Randall Balmer is the John Phillips Professor in Religion at Dartmouth College, an Episcopal priest, and the author of more than a dozen books, with commentaries appearing in newspapers across the country. He is a contributing correspondent at Good Faith Media.
1. What story, verse or passage from your faith tradition’s sacred texts has significantly influenced / shaped your life?
I love the exchange between Jesus and the father of a young boy when the father tells Jesus, “I believe; help my unbelief!” This, for me, captures the quandary for many believers, myself included.
Faith is a precious and fragile entity. As someone who studies religion, I can recite all the standard explanations for faith and religion – search for a father figure, economic dislocation and the like; many sophomores are well familiar with these arguments. But faith, as Søren Kierkegaard reminds us, is a leap.
I choose to take that leap. I elect to live in an enchanted universe where there are forces at play that I can’t begin to understand, much less explain. I wouldn’t live anywhere else.
And (if you’ll allow me to take this one step further) this is why I’ve long been suspicious of the theological discipline of apologetics, which subjects the faith to rational argumentation and explanation. If everything we believe can be explained rationally, what need is there for faith?
I believe; help my unbelief!
2. Who are three people (other than your family) who have shaped your life and worldview? And why?
My eighth-grade English teacher at Adam Kolb Intermediate School in Bay City, Michigan, was a formidable woman named Helen Hier. She taught me the rudiments of grammar, including how to diagram sentences, and provided me with a foundation for writing. This would have been (if my calculations are correct) the academic year 1967-68. During a visit to Bay City sometime in the early in the 1990s – and having by that time published a couple of books – I looked her up so I could thank her.
At the risk of sounding grandiose, my second is George McGovern, longtime senator from South Dakota and 1972 Democratic nominee for president. Although my parents were certainly not active politically, I grew up in what I’ll call a passively Republican household. In 1972, as I graduated from high school and headed to college, McGovern’s campaign for the presidency (against Richard Nixon, the incumbent) captured my interest, not merely for his stand against the war in Vietnam but because he represented the decency and integrity and compassion that I found lacking in the incumbent.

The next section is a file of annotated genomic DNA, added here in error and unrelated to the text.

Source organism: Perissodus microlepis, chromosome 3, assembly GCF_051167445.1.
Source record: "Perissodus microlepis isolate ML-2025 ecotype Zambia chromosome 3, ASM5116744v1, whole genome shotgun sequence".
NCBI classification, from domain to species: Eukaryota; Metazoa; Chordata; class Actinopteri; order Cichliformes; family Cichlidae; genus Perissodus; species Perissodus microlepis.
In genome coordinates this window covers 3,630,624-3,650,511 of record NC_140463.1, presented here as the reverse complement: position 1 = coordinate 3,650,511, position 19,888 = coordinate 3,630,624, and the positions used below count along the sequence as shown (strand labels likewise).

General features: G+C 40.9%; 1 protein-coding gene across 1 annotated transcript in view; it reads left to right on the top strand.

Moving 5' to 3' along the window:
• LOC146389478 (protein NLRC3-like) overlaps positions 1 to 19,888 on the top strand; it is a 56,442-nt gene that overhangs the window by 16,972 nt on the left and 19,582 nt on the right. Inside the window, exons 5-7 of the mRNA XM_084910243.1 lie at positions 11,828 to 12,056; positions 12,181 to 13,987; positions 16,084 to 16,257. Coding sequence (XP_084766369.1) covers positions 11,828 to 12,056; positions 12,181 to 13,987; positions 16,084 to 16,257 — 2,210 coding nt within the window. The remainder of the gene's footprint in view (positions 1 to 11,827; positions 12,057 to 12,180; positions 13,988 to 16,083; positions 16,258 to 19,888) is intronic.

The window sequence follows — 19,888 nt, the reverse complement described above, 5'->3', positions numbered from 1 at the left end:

As I began to study more history, including the history of my own tradition, evangelicalism, I saw that McGovern, a Methodist preacher’s kid who studied at Garrett Evangelical Seminary, really embodied the best of 19th-century evangelicalism: commitment to peace, women’s equality and the rights of minorities. Many years later, when I was in Mitchell, South Dakota, doing a lecture at Dakota Wesleyan, I had the opportunity to meet and have dinner with Senator McGovern. He signed a copy of his 1972 campaign poster, which hangs in my office.
The third person who has had an outsized influence on my life is Douglas Frank. A history professor at my undergraduate school, Trinity College in Deerfield, Illinois, Doug, with long hair, beard and denims, was part of a cohort of overworked (five courses a semester) “young Turks” at this small and otherwise conservative liberal arts college. A voracious reader, Doug was a master of the Socratic method. I was at best an indifferent student, a fundamentalist not accustomed to reading anything other than the Bible. Unaccountably, he took an interest in me. I recall preparing to leave campus following my freshman year; I encountered him, and he asked me if I wanted to join him for a canoe trip in the Boundary Waters Wilderness in northern Minnesota. (Sadly, and regrettably, I begged off.)